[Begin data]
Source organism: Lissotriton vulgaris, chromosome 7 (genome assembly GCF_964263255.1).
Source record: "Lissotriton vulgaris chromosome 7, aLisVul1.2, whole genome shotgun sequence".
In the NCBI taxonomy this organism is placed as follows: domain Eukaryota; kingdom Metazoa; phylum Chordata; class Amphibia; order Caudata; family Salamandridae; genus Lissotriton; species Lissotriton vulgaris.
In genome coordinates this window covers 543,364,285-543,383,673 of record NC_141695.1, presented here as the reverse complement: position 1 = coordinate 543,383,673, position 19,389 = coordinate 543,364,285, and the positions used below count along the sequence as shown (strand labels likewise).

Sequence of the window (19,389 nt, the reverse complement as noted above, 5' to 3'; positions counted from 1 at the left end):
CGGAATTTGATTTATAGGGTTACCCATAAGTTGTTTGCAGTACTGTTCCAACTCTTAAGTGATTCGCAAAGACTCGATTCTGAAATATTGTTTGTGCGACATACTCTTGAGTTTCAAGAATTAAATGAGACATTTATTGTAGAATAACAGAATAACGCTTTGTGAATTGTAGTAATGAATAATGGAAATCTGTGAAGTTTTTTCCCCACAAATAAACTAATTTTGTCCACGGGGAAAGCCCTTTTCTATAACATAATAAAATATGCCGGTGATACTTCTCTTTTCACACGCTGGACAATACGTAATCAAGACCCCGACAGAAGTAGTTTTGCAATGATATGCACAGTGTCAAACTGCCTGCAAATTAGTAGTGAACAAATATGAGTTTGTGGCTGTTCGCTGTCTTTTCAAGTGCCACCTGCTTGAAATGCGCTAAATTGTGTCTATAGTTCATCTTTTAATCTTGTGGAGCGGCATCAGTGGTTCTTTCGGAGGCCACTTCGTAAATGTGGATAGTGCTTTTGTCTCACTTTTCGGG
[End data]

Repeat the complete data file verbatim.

Source organism: Lissotriton vulgaris, chromosome 7 (genome assembly GCF_964263255.1).
Source record: "Lissotriton vulgaris chromosome 7, aLisVul1.2, whole genome shotgun sequence".
In the NCBI taxonomy this organism is placed as follows: domain Eukaryota; kingdom Metazoa; phylum Chordata; class Amphibia; order Caudata; family Salamandridae; genus Lissotriton; species Lissotriton vulgaris.
In genome coordinates this window covers 543,364,285-543,383,673 of record NC_141695.1, presented here as the reverse complement: position 1 = coordinate 543,383,673, position 19,389 = coordinate 543,364,285, and the positions used below count along the sequence as shown (strand labels likewise).

Sequence of the window (19,389 nt, the reverse complement as noted above, 5' to 3'; positions counted from 1 at the left end):
CGGAATTTGATTTATAGGGTTACCCATAAGTTGTTTGCAGTACTGTTCCAACTCTTAAGTGATTCGCAAAGACTCGATTCTGAAATATTGTTTGTGCGACATACTCTTGAGTTTCAAGAATTAAATGAGACATTTATTGTAGAATAACAGAATAACGCTTTGTGAATTGTAGTAATGAATAATGGAAATCTGTGAAGTTTTTTCCCCACAAATAAACTAATTTTGTCCACGGGGAAAGCCCTTTTCTATAACATAATAAAATATGCCGGTGATACTTCTCTTTTCACACGCTGGACAATACGTAATCAAGACCCCGACAGAAGTAGTTTTGCAATGATATGCACAGTGTCAAACTGCCTGCAAATTAGTAGTGAACAAATATGAGTTTGTGGCTGTTCGCTGTCTTTTCAAGTGCCACCTGCTTGAAATGCGCTAAATTGTGTCTATAGTTCATCTTTTAATCTTGTGGAGCGGCATCAGTGGTTCTTTCGGAGGCCACTTCGTAAATGTGGATAGTGCTTTTGTCTCACTTTTCGGG